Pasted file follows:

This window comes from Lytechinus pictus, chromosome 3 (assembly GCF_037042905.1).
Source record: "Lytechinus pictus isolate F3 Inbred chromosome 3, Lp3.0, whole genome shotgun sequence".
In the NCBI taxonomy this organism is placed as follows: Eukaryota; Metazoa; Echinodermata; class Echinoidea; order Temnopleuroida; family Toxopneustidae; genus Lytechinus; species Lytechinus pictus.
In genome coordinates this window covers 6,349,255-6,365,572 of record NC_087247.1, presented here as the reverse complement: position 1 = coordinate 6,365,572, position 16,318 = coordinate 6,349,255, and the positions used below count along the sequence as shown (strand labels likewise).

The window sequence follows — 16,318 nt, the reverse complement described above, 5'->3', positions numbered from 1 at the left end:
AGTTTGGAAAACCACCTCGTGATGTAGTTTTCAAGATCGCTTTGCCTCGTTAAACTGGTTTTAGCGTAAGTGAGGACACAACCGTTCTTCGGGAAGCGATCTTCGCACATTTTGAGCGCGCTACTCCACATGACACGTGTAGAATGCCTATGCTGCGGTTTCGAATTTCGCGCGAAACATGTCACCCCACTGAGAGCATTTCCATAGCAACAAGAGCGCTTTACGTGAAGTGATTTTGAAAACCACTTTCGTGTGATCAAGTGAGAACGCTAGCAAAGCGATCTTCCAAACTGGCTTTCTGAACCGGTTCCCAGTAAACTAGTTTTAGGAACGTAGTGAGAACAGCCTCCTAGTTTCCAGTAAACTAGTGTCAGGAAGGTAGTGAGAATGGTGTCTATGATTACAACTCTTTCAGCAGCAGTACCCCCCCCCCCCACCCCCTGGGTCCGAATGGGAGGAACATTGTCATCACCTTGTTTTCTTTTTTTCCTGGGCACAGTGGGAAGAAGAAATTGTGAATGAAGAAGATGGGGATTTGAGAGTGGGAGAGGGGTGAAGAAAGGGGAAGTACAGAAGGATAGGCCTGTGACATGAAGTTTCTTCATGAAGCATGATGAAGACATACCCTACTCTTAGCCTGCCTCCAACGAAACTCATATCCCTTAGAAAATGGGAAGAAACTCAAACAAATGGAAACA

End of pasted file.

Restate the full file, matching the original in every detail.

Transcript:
This window comes from Lytechinus pictus, chromosome 3 (assembly GCF_037042905.1).
Source record: "Lytechinus pictus isolate F3 Inbred chromosome 3, Lp3.0, whole genome shotgun sequence".
In the NCBI taxonomy this organism is placed as follows: Eukaryota; Metazoa; Echinodermata; class Echinoidea; order Temnopleuroida; family Toxopneustidae; genus Lytechinus; species Lytechinus pictus.
In genome coordinates this window covers 6,349,255-6,365,572 of record NC_087247.1, presented here as the reverse complement: position 1 = coordinate 6,365,572, position 16,318 = coordinate 6,349,255, and the positions used below count along the sequence as shown (strand labels likewise).

The window sequence follows — 16,318 nt, the reverse complement described above, 5'->3', positions numbered from 1 at the left end:
AGTTTGGAAAACCACCTCGTGATGTAGTTTTCAAGATCGCTTTGCCTCGTTAAACTGGTTTTAGCGTAAGTGAGGACACAACCGTTCTTCGGGAAGCGATCTTCGCACATTTTGAGCGCGCTACTCCACATGACACGTGTAGAATGCCTATGCTGCGGTTTCGAATTTCGCGCGAAACATGTCACCCCACTGAGAGCATTTCCATAGCAACAAGAGCGCTTTACGTGAAGTGATTTTGAAAACCACTTTCGTGTGATCAAGTGAGAACGCTAGCAAAGCGATCTTCCAAACTGGCTTTCTGAACCGGTTCCCAGTAAACTAGTTTTAGGAACGTAGTGAGAACAGCCTCCTAGTTTCCAGTAAACTAGTGTCAGGAAGGTAGTGAGAATGGTGTCTATGATTACAACTCTTTCAGCAGCAGTACCCCCCCCCCCCACCCCCTGGGTCCGAATGGGAGGAACATTGTCATCACCTTGTTTTCTTTTTTTCCTGGGCACAGTGGGAAGAAGAAATTGTGAATGAAGAAGATGGGGATTTGAGAGTGGGAGAGGGGTGAAGAAAGGGGAAGTACAGAAGGATAGGCCTGTGACATGAAGTTTCTTCATGAAGCATGATGAAGACATACCCTACTCTTAGCCTGCCTCCAACGAAACTCATATCCCTTAGAAAATGGGAAGAAACTCAAACAAATGGAAACA